CSBG Employment Law
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What employers should know about Employment law. A presentation to the Chapel Street Business Group from GLP Solicitors.

What employers should know about Employment law. A presentation to the Chapel Street Business Group from GLP Solicitors.

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Transcript

  • 1.  
  • 2. What Employers should know about Employment Law How to avoid making ghastly mistakes that you later regret.
  • 3. The things employers should never do
    • Sack an employee on the spot without taking time to consider the legal consequences of their actions.
    • They should never act in anger or on the spur of the moment no matter what the provocation.
    • They should never write aggressive or ill considered emails to their staff or make inappropriate comments.
  • 4. Never Touch
    • Do not engage with horse play banter or make threats or inappropriate comments.
    • Such as about anyone’s sexuality or that you find “X” attractive etc.
    • Do not condone or permit physical contact between staff members even in good fun. Stamp it out.
    • Do not condone or permit the display of pornography even mild nudity in the work place.
    • Never condone, permit or accept any racial comments or slurs even in jokes.
  • 5. What the employer must do
    • Provide an employee with their Terms and Conditions of Employment or a Contract of employment within 2 months of them being employed. A failure to do so can result in a penalty of up to 4 weeks pay.
    • Provide a safe working environment and a safe system of work
    • When dealing with job applications make sure that you write down the criteria for the job e.g. what the job is, what skills the person appointed must have, if they need experience it is relevant experience to the job and necessary (age discrimination).
    • You must not reject applicants on the basis of their sex, race, disability, sexual orientation, religion or age.
  • 6. Legal Requirements
    • All employees must be paid the minimum wage which is;
    16 and 17 year olds - £3.53 18 to 21 year olds - £4.77 22 and over - £5.73 This is in force from the 1st of October 2008.
  • 7. Have a Grievance and a Disciplinary Procedure in place
    • These systems must comply with the minimum standards under the Dispute Resolution Regulations. If they do not any dismissal will be automatically unfair if the employee has more than a year’s service.
  • 8. Working Time Regulations
    • An employee should not be required to work more than 48 hours per week on average over a 13 week reference period unless they have signed an “opt out agreement”.
    • This means you can ask an employee to work longer than 48 hours on some weeks as long as the average over the 13 week period does not exceed 48 hours.
    • An employee may opt out of this by signing an “Opt Out Agreement”. If they do sign such an Agreement they can give 13 weeks notice of opting back in again.
  • 9. Days Off
    • An employee has a minimum right to 2 rest days off per fortnight. They do not have to be taken consecutively or in the same week.
    • If they are in a retail shop or betting office they can refuse to work Sundays if they are a protected shop worker or an opted out shop worker.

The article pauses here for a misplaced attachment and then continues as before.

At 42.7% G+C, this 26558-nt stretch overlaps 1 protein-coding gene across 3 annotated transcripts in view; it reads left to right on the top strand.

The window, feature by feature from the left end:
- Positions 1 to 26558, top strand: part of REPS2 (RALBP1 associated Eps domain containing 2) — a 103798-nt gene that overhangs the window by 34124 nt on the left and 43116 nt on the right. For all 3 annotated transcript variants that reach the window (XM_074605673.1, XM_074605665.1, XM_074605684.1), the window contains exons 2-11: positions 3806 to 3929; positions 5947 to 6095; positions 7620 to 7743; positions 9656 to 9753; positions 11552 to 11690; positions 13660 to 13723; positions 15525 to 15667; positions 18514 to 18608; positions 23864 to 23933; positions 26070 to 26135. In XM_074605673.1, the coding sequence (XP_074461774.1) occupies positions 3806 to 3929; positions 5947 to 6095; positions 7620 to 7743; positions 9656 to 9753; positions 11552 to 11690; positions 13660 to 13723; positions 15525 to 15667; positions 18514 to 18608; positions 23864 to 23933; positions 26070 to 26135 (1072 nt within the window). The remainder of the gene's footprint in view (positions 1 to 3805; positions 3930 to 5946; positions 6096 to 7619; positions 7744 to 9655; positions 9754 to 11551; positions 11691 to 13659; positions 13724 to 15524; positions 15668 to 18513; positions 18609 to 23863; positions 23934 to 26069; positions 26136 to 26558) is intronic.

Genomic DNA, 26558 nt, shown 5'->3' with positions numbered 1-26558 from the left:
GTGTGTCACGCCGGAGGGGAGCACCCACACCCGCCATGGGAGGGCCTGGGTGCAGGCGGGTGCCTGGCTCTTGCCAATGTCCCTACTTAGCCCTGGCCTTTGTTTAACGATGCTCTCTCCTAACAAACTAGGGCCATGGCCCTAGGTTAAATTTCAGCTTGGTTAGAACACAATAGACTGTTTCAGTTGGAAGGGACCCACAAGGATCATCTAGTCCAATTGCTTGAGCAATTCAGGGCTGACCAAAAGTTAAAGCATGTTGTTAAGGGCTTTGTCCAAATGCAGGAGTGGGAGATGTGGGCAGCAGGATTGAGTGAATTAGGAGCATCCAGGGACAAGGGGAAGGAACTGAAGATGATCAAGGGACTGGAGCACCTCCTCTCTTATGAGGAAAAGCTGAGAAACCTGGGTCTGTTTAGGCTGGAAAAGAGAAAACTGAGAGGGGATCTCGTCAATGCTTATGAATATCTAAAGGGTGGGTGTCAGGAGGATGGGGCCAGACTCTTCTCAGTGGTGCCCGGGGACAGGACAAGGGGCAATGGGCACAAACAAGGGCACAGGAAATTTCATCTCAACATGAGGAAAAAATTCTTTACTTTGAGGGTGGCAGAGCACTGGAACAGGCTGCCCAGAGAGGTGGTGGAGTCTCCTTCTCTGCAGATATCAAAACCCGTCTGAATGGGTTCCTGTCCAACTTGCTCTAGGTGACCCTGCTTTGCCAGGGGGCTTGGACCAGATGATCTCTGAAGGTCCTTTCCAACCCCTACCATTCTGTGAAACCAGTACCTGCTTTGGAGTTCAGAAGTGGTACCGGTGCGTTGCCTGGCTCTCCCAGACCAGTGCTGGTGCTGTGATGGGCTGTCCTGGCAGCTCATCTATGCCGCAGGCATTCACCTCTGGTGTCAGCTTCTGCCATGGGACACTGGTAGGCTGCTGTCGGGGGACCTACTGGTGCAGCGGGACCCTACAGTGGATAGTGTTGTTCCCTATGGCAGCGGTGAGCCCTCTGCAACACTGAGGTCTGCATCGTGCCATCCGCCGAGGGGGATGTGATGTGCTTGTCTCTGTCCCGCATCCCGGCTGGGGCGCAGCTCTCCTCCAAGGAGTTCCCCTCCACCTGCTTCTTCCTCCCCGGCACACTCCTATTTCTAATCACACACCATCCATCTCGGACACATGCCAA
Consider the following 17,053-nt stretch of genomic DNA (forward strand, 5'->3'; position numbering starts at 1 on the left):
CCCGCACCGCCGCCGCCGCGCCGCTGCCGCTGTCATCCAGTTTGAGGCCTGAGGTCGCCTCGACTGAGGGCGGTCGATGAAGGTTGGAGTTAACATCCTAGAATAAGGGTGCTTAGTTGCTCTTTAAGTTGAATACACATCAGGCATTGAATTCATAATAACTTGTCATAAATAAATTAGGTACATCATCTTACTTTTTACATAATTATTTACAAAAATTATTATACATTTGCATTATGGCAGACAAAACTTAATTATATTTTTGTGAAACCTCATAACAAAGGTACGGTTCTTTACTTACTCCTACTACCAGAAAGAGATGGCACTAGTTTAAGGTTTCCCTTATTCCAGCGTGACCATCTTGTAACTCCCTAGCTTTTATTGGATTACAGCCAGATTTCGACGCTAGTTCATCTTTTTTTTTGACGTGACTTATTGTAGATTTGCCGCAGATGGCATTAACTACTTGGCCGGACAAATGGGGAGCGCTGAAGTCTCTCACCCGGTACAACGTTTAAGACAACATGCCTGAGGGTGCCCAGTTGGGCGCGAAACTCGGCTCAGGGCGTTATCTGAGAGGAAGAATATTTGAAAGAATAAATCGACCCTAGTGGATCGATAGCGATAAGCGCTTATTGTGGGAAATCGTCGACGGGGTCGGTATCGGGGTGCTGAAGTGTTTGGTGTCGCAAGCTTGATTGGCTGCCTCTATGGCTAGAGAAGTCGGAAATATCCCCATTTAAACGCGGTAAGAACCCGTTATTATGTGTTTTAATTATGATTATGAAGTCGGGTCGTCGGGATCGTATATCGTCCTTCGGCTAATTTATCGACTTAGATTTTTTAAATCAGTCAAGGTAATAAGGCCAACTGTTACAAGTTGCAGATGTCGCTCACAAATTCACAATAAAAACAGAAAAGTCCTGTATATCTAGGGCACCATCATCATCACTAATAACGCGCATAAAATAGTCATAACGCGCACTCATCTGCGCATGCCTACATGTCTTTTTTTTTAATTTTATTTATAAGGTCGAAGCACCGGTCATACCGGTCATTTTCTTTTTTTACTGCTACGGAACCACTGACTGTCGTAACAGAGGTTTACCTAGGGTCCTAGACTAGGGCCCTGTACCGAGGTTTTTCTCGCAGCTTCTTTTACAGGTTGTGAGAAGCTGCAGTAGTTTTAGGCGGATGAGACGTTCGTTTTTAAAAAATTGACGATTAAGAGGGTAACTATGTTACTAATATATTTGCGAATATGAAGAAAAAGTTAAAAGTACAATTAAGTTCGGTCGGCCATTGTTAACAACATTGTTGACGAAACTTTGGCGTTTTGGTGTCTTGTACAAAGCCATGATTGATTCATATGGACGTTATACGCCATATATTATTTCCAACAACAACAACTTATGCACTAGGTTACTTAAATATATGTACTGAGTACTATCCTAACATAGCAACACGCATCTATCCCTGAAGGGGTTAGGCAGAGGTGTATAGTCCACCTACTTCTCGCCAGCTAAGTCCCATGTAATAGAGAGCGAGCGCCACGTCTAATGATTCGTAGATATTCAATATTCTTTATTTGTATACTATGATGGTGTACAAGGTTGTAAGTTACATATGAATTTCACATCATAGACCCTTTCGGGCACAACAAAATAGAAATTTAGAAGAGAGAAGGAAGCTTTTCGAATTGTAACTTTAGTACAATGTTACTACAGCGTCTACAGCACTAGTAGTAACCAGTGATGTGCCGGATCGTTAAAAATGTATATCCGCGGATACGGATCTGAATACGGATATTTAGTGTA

• In brief, if they are a shop worker/betting office worker and they have never agreed to work Sundays and their contractual hours do not require you to work Sundays then they are a protected shop worker. Other than this they can opt out as an opted out shop worker.
  • 10. Rest
    • Workers are entitled to an 11 hour break between shifts.
    • This means that on any rota there should be a gap of 11 hours rest unless the shift is a split shift within a 24 hour period and then there is an 11 hour break before the next shift.
    • There are exceptions to this for certain key employments or within the driving hours rules.
    • The main exception is emergency situations on rare occasions.
  • 11. Holidays Minimum
    • As from 1st October 2007 the Working Time (Amendment) Regulations 2007, SI 2007/2079 "boost the minimum holiday entitlement for most full time workers from 20 days a year to 24 days this October, and to 28 days from April 2009" (see 2007/06/12 - DTI Press Release "Extra holidays for up to six million workers" ).
    • Bank Holidays are included in the calculation so do not panic if the business is closed on bank holidays and staff get 20 additional days per annum then you will be compliant in April 2009
  • 12. When to take advice?
    • If you are considering redundancy, dismissal or updating or getting Contracts of Employment or Employee Handbooks.
    • If you have a complaint re child care, family time off, flexible working.
    • If you have an employee on long term sick or who may be Disabled.
    • Pregnancy, Maternity or any allegations of Discrimination.
  • 13. What you can do to protect yourself from claims
    • Keep records even if it’s just a diary of incidents that occur in work.
    • If you are considering taking disciplinary action get advice if you are unfamiliar with the process.
    • Ensure that a meeting which may have consequences to the employee is conducted with a witness, notes should be taken and the employee should be advised of whether the meeting is disciplinary in nature, they must be notified in advance in writing and have details of the allegations and be given the right to be accompanied by a work colleague or Union Representative.
  • 14. Continued
    • Never ignore complaints it’s better to record the details and actions taken and why.
    • Be careful do not assume that changes that are necessary for the needs of the business will be accepted, people have families.